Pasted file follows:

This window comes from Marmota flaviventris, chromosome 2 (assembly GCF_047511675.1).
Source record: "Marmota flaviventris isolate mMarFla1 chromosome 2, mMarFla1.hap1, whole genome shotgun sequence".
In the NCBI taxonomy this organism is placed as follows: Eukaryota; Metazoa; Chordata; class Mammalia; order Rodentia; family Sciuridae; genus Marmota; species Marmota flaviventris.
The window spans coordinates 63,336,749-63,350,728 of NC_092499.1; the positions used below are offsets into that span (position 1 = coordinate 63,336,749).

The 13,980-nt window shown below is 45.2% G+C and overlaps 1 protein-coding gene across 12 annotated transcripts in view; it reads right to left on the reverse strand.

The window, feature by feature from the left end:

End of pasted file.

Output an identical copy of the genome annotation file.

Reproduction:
This window comes from Marmota flaviventris, chromosome 2 (assembly GCF_047511675.1).
Source record: "Marmota flaviventris isolate mMarFla1 chromosome 2, mMarFla1.hap1, whole genome shotgun sequence".
In the NCBI taxonomy this organism is placed as follows: Eukaryota; Metazoa; Chordata; class Mammalia; order Rodentia; family Sciuridae; genus Marmota; species Marmota flaviventris.
The window spans coordinates 63,336,749-63,350,728 of NC_092499.1; the positions used below are offsets into that span (position 1 = coordinate 63,336,749).

The 13,980-nt window shown below is 45.2% G+C and overlaps 1 protein-coding gene across 12 annotated transcripts in view; it reads right to left on the reverse strand.

The window, feature by feature from the left end: